Saturday, September 22, 2007

Stormin' into New Orleans

"I don't came all the way from Israel just to see the Saints?" – time after time I was asked by surprised New Orleans residents to explain what are my business in their decaying city. You can understand their amazement. In the US the city is still mentioned with regard to hurricane Katrina, but not a lot of Americans still occupy their mind with thoughts about it's wreckage, people and football team. Today, a year and four months after the storm.

Once upon of time, things were different. New Orleans was known as the nightlife capitol of the US. The city that care gorgot, they used to call it. That's how it was in the French Quarter, between the Jazz concert and the strip clubs of Bourbon street – Sodom and Amora of America. The alcohol, drugs and sex all over made you forget any care, worry or the wife that stayed behind with the Kids at home. And then Katrina came and changed everything. No only that the care showed it face in New Orleans, since those terrible days, it seems it was the city itself which was forgotten.

Congressional hearings, civil protests and even the well spoken documentary by Spike Lee didn't really managed to attract the attention of the government to the rebuilding process. Although they try to convinse everybody that the Big Easy is back, the scars on it's bleeding streets indicates there is a crisis going on. That's the way it goes when you have Iraq and Afghanistan on the top of your agenda. In our mother empire it's not accustomed to act according to the principal of your poor – first. And George W. Bush knows that in the neglected Louisiana metropolin there are a lots of poor, this year more than ever.

The city is ruined, half of its residents are still refugees all over the country, but the government keeps on with its invisible hand policy, which fits well with it's capitalism principles. In the end, they believe in the White House, everything will fall into its place. The hand is invisible, so is the pocket it needs get money from. The simple people needs to start up their life again with charity and yeah…on the refuge the Saints supplies – Hope, something it need more than money.

I also spent a considerable amount of money on plane ticket and hotel in order to get to New Orleans for the second time in my life and have a chance to watch the Saints in the Superdome – a dream that lasted six years until his fulfillment, six years since I became a die hard fan of the team. Just like that, a result of an unexplained neurotic episode.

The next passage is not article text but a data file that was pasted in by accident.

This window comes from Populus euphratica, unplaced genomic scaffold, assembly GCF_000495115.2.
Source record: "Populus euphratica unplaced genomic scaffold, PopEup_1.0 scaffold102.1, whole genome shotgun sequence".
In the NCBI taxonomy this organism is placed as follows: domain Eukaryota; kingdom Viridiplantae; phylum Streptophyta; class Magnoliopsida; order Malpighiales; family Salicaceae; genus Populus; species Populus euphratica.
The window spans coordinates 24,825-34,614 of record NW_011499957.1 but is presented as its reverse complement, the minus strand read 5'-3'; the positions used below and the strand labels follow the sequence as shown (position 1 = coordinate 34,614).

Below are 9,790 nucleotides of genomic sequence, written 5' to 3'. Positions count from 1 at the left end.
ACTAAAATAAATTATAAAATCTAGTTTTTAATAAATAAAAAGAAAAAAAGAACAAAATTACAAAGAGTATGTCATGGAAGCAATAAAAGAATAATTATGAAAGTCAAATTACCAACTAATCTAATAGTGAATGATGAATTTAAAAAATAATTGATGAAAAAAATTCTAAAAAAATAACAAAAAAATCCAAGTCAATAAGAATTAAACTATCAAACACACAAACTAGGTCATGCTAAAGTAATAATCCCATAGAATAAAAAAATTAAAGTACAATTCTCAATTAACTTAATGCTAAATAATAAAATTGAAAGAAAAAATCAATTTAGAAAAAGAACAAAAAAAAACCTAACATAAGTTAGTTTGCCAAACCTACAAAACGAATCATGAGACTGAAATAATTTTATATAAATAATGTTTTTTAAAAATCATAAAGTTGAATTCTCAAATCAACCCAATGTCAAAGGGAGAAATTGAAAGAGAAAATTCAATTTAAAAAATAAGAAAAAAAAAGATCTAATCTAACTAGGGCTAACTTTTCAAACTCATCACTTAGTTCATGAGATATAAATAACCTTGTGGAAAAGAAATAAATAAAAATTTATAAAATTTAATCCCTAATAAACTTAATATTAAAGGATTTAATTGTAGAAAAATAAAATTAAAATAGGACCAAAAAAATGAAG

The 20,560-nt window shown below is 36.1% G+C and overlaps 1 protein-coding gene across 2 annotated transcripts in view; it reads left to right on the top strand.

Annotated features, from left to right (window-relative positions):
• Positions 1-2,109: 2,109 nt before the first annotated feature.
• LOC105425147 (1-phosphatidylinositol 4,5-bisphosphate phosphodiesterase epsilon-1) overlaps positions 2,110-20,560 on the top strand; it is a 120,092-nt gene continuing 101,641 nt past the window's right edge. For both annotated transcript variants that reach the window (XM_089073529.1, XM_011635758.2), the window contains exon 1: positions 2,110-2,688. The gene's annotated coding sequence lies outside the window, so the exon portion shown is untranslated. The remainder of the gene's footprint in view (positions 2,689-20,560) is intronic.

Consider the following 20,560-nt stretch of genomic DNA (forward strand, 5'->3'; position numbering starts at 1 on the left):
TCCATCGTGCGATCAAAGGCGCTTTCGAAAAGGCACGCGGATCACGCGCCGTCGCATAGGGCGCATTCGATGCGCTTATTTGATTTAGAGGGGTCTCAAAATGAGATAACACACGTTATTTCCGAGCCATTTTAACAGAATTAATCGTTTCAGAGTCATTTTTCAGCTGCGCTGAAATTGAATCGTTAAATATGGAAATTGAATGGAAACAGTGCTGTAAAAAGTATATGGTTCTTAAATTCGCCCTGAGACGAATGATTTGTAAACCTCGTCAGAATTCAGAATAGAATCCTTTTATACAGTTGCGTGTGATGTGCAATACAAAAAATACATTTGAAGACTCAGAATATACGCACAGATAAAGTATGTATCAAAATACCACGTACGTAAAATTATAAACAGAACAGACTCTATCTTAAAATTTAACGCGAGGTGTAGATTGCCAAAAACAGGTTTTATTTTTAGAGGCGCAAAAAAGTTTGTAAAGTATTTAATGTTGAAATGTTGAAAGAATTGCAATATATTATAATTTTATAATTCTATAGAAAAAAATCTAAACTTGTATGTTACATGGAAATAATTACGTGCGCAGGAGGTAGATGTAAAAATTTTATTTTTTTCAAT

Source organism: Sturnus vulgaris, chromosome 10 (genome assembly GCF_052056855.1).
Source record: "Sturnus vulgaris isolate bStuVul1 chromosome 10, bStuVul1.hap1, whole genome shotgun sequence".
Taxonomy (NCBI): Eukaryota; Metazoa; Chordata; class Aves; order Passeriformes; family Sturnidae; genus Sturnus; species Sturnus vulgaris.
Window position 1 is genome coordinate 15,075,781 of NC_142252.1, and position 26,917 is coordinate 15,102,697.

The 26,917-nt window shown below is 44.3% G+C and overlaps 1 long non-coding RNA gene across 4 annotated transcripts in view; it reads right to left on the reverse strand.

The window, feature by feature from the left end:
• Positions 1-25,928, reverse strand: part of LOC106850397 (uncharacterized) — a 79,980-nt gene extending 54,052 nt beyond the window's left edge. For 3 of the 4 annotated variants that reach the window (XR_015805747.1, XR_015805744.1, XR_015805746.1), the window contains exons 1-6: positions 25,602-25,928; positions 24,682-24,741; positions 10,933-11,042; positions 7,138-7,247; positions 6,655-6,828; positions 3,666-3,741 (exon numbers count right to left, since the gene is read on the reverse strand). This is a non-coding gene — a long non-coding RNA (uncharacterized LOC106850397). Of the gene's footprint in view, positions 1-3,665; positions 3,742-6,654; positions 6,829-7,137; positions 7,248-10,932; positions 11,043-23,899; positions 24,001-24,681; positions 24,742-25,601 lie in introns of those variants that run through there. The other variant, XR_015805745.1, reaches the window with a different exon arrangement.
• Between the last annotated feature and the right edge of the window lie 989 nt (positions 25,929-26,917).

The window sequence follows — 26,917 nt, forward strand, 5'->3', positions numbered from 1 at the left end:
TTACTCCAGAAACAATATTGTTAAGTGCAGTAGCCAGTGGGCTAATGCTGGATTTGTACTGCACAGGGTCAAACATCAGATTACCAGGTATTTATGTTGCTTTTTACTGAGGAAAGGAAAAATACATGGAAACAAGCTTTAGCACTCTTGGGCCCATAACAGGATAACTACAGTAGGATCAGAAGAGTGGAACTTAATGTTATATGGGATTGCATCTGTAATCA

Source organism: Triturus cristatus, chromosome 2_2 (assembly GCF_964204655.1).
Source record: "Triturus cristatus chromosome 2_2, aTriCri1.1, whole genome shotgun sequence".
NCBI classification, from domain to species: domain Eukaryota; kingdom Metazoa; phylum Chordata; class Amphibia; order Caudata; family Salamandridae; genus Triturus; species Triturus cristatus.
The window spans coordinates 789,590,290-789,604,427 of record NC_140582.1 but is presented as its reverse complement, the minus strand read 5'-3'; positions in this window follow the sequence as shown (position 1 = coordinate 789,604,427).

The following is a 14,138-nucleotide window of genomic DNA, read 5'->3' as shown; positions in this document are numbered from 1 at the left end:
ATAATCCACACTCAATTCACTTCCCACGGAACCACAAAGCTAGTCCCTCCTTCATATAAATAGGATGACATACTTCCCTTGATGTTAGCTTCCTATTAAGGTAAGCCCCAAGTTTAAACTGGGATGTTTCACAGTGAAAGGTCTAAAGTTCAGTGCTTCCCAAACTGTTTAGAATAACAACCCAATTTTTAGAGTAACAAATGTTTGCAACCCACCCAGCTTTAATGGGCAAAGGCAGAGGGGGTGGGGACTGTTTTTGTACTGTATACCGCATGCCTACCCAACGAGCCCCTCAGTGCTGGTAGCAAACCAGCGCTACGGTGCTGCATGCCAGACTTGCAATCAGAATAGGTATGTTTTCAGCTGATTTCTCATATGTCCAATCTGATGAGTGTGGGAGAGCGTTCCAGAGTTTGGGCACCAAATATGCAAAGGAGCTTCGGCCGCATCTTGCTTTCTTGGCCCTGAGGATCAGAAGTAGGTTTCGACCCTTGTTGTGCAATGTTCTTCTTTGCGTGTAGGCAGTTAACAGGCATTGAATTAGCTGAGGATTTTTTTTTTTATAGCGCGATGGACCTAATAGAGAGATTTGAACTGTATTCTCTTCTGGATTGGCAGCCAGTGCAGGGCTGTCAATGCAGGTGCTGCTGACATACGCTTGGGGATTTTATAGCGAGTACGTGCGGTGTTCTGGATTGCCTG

Not as in my case, you could attribute the love of the local healthy fans to their local loyalty. There is no other logical reason to relate to the biggest loser in NFL's history. Today they don't any choice left. All of New Orleans look up to the Saints, because they are their only bouy in the pool of mud around them. Mud that nobody cares too much of drying.

New Orleans is a small city in American standards and after the washing it experienced, it even shrunken (only half of its 500 thousand citizens return from exile). Despite its humble territory, you can split it in two – New Orleans of above and New Orleans of down-under (and there's no correlation to Uptown/Downtown terminology). In August 29th 2005 the divide became clearer when the storms water left the French Quarter alone, but wiped out the other neighborhoods, shattering them completely.

Today, except few puddles here and there, the city is not flooded anymore, but the destruction is apparent until today. Overwhelming the visual shocking evidence of shattered homes, are the horrible stories. Everyone has one, although lots of residents of New Orleans of down-under can't tell theirs. More than thousand killed, thousands others still missing. You also know that they won't be back anymore.

In the "Upper New Orleans" life go on, slowly though. The wealthy resident are slowly recovering their homes and businesses. Even the tourists start drizzling again through Louis Armstrong airport, and becoming mist over the beers glasses in the sleezy bars of the French Quarter, where the Neon started shining again, as well as the police cars flashing lights.